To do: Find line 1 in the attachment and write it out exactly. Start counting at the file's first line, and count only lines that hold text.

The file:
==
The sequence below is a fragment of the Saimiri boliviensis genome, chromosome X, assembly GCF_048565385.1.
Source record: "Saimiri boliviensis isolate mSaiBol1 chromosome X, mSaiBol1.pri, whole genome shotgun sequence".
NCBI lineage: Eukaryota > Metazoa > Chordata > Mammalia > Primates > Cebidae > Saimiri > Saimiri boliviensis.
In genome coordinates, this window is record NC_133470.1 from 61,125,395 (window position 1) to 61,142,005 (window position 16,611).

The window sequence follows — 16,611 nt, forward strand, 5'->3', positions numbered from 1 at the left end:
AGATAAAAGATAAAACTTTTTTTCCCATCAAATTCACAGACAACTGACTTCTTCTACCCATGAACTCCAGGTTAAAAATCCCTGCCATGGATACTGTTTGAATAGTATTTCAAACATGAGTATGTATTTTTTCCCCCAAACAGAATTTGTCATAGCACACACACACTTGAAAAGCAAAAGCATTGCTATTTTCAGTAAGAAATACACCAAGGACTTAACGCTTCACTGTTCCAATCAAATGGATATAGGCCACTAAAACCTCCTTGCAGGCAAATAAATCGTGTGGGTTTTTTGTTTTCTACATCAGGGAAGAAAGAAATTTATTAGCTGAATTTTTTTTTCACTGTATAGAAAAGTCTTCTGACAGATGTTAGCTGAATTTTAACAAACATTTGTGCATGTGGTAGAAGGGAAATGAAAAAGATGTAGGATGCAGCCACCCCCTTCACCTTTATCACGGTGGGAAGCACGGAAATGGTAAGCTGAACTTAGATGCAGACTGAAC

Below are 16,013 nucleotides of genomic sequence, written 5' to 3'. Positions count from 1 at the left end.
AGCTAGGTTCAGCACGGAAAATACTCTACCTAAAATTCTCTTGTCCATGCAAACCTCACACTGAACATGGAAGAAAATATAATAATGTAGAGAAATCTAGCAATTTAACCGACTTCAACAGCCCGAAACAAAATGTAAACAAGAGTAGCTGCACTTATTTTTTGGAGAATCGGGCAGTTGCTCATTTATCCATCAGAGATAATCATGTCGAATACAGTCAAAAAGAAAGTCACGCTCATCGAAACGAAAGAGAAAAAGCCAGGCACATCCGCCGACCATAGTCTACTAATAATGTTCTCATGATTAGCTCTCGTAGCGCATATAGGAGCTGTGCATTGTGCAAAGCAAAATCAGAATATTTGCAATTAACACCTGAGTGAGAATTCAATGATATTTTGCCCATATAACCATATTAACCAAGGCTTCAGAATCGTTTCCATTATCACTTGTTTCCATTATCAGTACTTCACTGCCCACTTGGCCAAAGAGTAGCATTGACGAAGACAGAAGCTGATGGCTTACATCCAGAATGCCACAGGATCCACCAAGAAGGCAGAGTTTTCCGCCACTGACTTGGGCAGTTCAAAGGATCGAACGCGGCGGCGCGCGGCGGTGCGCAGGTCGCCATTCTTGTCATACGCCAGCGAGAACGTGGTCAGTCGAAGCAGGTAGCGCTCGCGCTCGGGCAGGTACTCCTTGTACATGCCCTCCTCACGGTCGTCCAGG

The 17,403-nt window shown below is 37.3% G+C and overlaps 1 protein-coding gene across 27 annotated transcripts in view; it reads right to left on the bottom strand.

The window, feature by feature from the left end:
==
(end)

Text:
The sequence below is a fragment of the Saimiri boliviensis genome, chromosome X, assembly GCF_048565385.1.